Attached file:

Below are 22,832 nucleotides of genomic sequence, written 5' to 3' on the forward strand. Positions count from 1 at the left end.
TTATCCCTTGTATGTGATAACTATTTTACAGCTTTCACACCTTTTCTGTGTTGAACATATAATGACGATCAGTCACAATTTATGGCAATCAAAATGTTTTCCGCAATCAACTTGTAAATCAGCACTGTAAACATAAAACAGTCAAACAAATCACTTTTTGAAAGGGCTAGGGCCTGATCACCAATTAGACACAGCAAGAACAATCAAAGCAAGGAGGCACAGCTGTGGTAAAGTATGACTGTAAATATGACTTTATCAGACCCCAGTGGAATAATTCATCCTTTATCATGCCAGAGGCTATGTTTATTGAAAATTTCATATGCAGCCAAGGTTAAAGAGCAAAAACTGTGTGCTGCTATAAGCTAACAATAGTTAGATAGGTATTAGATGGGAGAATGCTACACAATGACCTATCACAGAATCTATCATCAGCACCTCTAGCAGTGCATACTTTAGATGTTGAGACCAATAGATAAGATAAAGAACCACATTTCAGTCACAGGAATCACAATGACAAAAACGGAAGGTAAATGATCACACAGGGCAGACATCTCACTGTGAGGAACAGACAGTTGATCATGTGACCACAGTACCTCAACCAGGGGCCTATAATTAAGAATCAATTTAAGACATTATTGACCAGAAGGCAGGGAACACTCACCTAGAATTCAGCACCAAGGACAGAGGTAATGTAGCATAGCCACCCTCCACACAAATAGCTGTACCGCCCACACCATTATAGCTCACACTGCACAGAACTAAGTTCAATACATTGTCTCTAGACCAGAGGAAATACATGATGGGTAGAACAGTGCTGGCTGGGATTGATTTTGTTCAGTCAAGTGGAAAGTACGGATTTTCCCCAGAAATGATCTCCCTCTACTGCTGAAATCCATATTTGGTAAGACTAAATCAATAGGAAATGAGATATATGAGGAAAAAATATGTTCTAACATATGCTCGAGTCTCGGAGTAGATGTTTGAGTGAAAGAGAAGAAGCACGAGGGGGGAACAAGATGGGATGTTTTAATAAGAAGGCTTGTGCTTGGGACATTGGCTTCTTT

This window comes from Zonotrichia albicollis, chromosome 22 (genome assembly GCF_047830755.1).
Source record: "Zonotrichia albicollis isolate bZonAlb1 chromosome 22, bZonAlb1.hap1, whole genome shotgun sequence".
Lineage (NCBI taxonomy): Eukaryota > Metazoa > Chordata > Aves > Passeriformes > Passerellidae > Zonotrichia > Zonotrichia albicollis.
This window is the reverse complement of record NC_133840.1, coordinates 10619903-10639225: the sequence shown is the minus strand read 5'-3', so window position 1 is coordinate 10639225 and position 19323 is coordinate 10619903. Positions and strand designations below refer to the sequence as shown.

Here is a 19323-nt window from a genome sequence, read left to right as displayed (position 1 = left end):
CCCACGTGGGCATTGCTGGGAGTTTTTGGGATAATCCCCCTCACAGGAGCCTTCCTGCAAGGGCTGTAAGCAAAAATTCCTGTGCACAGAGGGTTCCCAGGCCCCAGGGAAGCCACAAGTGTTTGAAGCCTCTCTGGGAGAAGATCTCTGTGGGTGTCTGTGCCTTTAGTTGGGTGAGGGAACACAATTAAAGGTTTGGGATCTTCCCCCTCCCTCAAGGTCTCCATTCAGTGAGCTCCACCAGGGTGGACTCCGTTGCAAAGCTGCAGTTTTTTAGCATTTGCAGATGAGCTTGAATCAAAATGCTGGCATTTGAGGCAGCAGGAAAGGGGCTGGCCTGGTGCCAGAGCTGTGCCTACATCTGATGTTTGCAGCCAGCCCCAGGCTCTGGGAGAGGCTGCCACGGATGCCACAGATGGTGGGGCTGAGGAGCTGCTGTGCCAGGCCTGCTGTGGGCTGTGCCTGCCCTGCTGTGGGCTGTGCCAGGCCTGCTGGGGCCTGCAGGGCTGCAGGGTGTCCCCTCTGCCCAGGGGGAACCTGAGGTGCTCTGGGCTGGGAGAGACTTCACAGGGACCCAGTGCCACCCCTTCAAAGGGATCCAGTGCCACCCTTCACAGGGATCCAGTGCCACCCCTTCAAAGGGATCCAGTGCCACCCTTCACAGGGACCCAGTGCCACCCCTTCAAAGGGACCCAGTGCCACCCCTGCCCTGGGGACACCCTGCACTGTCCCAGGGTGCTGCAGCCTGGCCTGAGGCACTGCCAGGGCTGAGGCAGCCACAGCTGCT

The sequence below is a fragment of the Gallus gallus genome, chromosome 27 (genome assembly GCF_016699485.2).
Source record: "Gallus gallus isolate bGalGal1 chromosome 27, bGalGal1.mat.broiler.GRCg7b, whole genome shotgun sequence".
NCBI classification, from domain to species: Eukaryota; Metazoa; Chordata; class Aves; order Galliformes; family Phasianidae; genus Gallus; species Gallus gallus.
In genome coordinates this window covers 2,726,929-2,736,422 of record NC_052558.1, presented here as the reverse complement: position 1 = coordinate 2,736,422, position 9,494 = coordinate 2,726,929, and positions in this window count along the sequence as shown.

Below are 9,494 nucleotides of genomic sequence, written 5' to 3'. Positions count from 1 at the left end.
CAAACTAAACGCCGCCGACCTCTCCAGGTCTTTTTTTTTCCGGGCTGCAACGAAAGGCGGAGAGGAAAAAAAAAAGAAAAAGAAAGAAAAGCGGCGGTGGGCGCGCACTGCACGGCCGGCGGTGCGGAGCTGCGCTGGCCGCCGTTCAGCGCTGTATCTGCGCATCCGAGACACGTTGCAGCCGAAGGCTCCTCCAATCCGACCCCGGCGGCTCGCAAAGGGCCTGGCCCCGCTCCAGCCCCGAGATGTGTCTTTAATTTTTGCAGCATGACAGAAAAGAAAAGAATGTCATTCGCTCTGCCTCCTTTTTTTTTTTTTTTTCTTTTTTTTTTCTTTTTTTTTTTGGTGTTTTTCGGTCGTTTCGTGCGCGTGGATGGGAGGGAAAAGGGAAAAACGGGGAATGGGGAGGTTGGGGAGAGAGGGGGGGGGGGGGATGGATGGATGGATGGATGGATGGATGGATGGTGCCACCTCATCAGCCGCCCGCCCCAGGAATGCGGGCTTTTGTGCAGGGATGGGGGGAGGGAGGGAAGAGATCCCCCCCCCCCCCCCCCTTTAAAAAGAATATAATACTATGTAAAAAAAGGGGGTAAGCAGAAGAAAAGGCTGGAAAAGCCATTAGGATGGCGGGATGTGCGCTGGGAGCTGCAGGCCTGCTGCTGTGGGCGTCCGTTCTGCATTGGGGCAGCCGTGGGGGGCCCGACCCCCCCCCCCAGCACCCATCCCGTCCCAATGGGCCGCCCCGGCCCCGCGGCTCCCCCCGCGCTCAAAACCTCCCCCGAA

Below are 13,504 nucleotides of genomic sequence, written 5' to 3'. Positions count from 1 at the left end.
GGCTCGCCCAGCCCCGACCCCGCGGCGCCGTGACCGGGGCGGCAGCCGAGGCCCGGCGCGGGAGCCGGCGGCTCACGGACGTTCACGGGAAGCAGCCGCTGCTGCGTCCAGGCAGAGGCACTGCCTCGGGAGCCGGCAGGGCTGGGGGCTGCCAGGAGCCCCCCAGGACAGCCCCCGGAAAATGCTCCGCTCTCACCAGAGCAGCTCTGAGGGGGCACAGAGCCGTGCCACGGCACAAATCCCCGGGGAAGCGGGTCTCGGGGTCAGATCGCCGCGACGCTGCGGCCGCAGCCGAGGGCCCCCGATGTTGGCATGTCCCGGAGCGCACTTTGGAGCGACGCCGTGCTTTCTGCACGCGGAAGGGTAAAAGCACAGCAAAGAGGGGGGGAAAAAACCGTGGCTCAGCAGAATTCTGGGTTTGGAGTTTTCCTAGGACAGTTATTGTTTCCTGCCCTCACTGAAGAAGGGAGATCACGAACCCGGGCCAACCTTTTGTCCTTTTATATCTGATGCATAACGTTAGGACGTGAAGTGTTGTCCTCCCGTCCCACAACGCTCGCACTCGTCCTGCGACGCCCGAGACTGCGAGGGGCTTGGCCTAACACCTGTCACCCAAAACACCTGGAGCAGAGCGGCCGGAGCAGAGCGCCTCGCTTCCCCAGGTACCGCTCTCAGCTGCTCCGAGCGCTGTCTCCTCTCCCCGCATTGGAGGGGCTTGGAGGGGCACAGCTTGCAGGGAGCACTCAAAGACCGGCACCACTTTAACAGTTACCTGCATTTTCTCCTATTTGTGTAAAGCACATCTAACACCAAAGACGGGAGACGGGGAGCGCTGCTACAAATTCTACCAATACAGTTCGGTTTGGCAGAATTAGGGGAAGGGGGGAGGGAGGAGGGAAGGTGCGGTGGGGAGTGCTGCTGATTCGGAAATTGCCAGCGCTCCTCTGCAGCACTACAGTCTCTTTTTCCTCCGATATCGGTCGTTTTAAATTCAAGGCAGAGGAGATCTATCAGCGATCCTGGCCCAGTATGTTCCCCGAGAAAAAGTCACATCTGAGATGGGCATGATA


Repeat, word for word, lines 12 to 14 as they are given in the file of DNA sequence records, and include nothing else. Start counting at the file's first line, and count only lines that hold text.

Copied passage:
In genome coordinates this window covers 2,726,929-2,736,422 of record NC_052558.1, presented here as the reverse complement: position 1 = coordinate 2,736,422, position 9,494 = coordinate 2,726,929, and positions in this window count along the sequence as shown.

Below are 9,494 nucleotides of genomic sequence, written 5' to 3'. Positions count from 1 at the left end.
CAAACTAAACGCCGCCGACCTCTCCAGGTCTTTTTTTTTCCGGGCTGCAACGAAAGGCGGAGAGGAAAAAAAAAAGAAAAAGAAAGAAAAGCGGCGGTGGGCGCGCACTGCACGGCCGGCGGTGCGGAGCTGCGCTGGCCGCCGTTCAGCGCTGTATCTGCGCATCCGAGACACGTTGCAGCCGAAGGCTCCTCCAATCCGACCCCGGCGGCTCGCAAAGGGCCTGGCCCCGCTCCAGCCCCGAGATGTGTCTTTAATTTTTGCAGCATGACAGAAAAGAAAAGAATGTCATTCGCTCTGCCTCCTTTTTTTTTTTTTTTTCTTTTTTTTTTCTTTTTTTTTTTGGTGTTTTTCGGTCGTTTCGTGCGCGTGGATGGGAGGGAAAAGGGAAAAACGGGGAATGGGGAGGTTGGGGAGAGAGGGGGGGGGGGGGATGGATGGATGGATGGATGGATGGATGGATGGTGCCACCTCATCAGCCGCCCGCCCCAGGAATGCGGGCTTTTGTGCAGGGATGGGGGGAGGGAGGGAAGAGATCCCCCCCCCCCCCCCCCTTTAAAAAGAATATAATACTATGTAAAAAAAGGGGGTAAGCAGAAGAAAAGGCTGGAAAAGCCATTAGGATGGCGGGATGTGCGCTGGGAGCTGCAGGCCTGCTGCTGTGGGCGTCCGTTCTGCATTGGGGCAGCCGTGGGGGGCCCGACCCCCCCCCCCAGCACCCATCCCGTCCCAATGGGCCGCCCCGGCCCCGCGGCTCCCCCCGCGCTCAAAACCTCCCCCGAA